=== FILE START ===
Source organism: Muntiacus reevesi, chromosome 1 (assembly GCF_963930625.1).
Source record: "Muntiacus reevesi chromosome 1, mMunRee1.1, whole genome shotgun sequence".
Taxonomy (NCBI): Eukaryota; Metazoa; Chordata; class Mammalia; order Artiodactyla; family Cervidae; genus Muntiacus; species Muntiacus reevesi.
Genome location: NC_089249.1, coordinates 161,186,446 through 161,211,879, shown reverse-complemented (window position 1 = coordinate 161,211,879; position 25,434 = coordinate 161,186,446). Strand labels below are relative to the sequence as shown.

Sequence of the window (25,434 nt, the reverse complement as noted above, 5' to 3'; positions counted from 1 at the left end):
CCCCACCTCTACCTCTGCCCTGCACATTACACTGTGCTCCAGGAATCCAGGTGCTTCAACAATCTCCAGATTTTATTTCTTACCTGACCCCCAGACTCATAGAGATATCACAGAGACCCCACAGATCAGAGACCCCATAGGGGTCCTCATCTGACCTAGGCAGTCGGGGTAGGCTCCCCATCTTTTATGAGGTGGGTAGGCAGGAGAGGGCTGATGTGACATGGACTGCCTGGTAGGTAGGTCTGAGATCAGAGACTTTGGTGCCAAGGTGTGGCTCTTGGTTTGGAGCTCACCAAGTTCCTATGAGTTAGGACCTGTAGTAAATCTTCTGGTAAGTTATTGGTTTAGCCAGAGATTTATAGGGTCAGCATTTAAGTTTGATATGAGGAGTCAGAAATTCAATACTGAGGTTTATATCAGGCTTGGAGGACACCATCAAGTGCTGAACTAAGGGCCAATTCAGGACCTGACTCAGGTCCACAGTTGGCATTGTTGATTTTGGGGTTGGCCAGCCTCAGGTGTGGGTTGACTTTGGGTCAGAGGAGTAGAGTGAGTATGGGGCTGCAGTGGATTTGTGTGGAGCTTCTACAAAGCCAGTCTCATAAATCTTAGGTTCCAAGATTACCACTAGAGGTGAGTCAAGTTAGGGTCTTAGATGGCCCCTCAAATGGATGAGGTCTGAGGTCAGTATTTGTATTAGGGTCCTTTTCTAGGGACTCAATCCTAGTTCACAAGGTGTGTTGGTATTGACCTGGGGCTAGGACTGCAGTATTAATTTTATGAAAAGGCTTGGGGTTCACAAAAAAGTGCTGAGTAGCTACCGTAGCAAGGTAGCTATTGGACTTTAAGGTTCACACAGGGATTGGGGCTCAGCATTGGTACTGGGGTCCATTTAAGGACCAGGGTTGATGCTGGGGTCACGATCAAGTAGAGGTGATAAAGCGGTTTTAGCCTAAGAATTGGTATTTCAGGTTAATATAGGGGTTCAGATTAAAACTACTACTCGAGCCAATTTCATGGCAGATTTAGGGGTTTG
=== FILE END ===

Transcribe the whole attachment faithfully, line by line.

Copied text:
Source organism: Muntiacus reevesi, chromosome 1 (assembly GCF_963930625.1).
Source record: "Muntiacus reevesi chromosome 1, mMunRee1.1, whole genome shotgun sequence".
Taxonomy (NCBI): Eukaryota; Metazoa; Chordata; class Mammalia; order Artiodactyla; family Cervidae; genus Muntiacus; species Muntiacus reevesi.
Genome location: NC_089249.1, coordinates 161,186,446 through 161,211,879, shown reverse-complemented (window position 1 = coordinate 161,211,879; position 25,434 = coordinate 161,186,446). Strand labels below are relative to the sequence as shown.

Sequence of the window (25,434 nt, the reverse complement as noted above, 5' to 3'; positions counted from 1 at the left end):
CCCCACCTCTACCTCTGCCCTGCACATTACACTGTGCTCCAGGAATCCAGGTGCTTCAACAATCTCCAGATTTTATTTCTTACCTGACCCCCAGACTCATAGAGATATCACAGAGACCCCACAGATCAGAGACCCCATAGGGGTCCTCATCTGACCTAGGCAGTCGGGGTAGGCTCCCCATCTTTTATGAGGTGGGTAGGCAGGAGAGGGCTGATGTGACATGGACTGCCTGGTAGGTAGGTCTGAGATCAGAGACTTTGGTGCCAAGGTGTGGCTCTTGGTTTGGAGCTCACCAAGTTCCTATGAGTTAGGACCTGTAGTAAATCTTCTGGTAAGTTATTGGTTTAGCCAGAGATTTATAGGGTCAGCATTTAAGTTTGATATGAGGAGTCAGAAATTCAATACTGAGGTTTATATCAGGCTTGGAGGACACCATCAAGTGCTGAACTAAGGGCCAATTCAGGACCTGACTCAGGTCCACAGTTGGCATTGTTGATTTTGGGGTTGGCCAGCCTCAGGTGTGGGTTGACTTTGGGTCAGAGGAGTAGAGTGAGTATGGGGCTGCAGTGGATTTGTGTGGAGCTTCTACAAAGCCAGTCTCATAAATCTTAGGTTCCAAGATTACCACTAGAGGTGAGTCAAGTTAGGGTCTTAGATGGCCCCTCAAATGGATGAGGTCTGAGGTCAGTATTTGTATTAGGGTCCTTTTCTAGGGACTCAATCCTAGTTCACAAGGTGTGTTGGTATTGACCTGGGGCTAGGACTGCAGTATTAATTTTATGAAAAGGCTTGGGGTTCACAAAAAAGTGCTGAGTAGCTACCGTAGCAAGGTAGCTATTGGACTTTAAGGTTCACACAGGGATTGGGGCTCAGCATTGGTACTGGGGTCCATTTAAGGACCAGGGTTGATGCTGGGGTCACGATCAAGTAGAGGTGATAAAGCGGTTTTAGCCTAAGAATTGGTATTTCAGGTTAATATAGGGGTTCAGATTAAAACTACTACTCGAGCCAATTTCATGGCAGATTTAGGGGTTTG